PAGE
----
5 Questions Global Risk Managers Should Ask Before Saying ‘Yes’ to Financial Interest Insurance

Here are five questions every risk manager should ask before including financial interest insurance into policies.
By: | June 7, 2022

Business is conducted globally at a fast pace. But making sure that the appropriate insurance coverage is in place is sometimes not given the consideration it needs.

A classic conundrum for risk managers with companies doing business globally is determining how their insurance policies interact with local regulations and more specifically, local regulations around insurance.

What Is Financial Interest Insurance?

While global negotiations or business transactions can have gray areas, financial interest coverage looks to “fill the gap [when a business] has a foreign interest and [doesn’t] have local coverage in place,” according to Elliott Foster, managing counsel for Travelers.

When a policy is being issued from one country for business that is taking place in another, it could be considered a non-admitted policy, meaning the country in which the business is taking place would not deem the company or policy compliant. The result could be a loss for which there is no coverage.

For example, an insurance policy crafted by a licensed carrier in the United States might be not be applicable according to local regulations in Brazil.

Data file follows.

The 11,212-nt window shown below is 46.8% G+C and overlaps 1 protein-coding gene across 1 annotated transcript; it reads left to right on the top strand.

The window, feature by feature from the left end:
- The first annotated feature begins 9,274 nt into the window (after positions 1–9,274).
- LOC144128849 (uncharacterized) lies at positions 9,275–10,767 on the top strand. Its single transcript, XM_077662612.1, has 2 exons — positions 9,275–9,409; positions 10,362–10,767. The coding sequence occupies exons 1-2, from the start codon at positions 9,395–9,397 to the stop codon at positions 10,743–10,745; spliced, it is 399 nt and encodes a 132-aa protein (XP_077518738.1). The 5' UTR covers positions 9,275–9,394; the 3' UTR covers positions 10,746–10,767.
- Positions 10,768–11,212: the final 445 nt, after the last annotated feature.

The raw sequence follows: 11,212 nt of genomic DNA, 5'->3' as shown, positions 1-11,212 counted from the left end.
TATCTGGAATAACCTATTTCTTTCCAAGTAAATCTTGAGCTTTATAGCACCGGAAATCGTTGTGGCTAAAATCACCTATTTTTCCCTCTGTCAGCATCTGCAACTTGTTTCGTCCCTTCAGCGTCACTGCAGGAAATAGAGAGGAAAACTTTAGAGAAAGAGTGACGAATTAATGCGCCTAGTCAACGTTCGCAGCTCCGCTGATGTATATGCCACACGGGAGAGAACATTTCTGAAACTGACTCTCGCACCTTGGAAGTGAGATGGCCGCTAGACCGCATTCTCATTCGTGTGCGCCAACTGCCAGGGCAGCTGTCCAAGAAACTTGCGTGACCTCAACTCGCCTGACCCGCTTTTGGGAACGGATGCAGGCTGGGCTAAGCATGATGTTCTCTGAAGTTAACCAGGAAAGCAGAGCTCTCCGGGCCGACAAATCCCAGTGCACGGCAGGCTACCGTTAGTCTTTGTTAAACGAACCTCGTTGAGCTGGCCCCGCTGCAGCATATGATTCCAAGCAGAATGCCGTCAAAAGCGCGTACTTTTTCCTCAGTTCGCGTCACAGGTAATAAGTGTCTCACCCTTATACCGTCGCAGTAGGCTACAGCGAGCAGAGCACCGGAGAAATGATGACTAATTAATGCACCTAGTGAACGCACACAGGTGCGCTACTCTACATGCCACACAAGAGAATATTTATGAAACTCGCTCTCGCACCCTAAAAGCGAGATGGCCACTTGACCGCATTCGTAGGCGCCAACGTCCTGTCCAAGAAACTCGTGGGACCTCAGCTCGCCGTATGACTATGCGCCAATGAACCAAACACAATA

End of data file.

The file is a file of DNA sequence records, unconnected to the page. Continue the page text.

Travelers created a financial interest insurance product so that clients engaging in global and multinational business can know that they’re insured; no matter where that business may be taking place.

How does it work? Travelers will include a $1 million additive into an insured’s policy with the specific intention of it being used to cover a loss that would otherwise not be covered in a particular country.

Referring to the previous example, financial interest insurance makes it so that a client with a U.S.-born policy, who would initially not receive payment for a loss incurred in Brazil, now would be able to receive compensation.

Before insureds think about using financial interest coverage, it’s imperative to understand the product from all risk management angles and to ensure that businesses are getting the necessary amount of protection they’re looking for.

Risk & Insurance® recently spoke with Foster, along with Tony Giannone, vice president of Travelers Multinational practice to discuss 5 questions every risk manager should ask before investing in financial interest insurance.

1. Which foreign entities can generate a financial interest loss?

Elliott Foster, managing counsel, Travelers

Before a business can decide if financial interest coverage would be beneficial, dissecting the specifics on the policy itself is necessary. The first, and probably most basic, question risk managers should ask is who exactly is protected by the financial interest coverage?

In some cases, financial interest coverage will be limited to wholly owned subsidiaries while others will utilize the coverage in a slew of different ways, including partial or joint venture interests, according to Foster.

Because the scope of financial interest coverage is so vast, honing in on what exactly a policyholder wants to be covered within the product is a good starting point for risk managers to consider.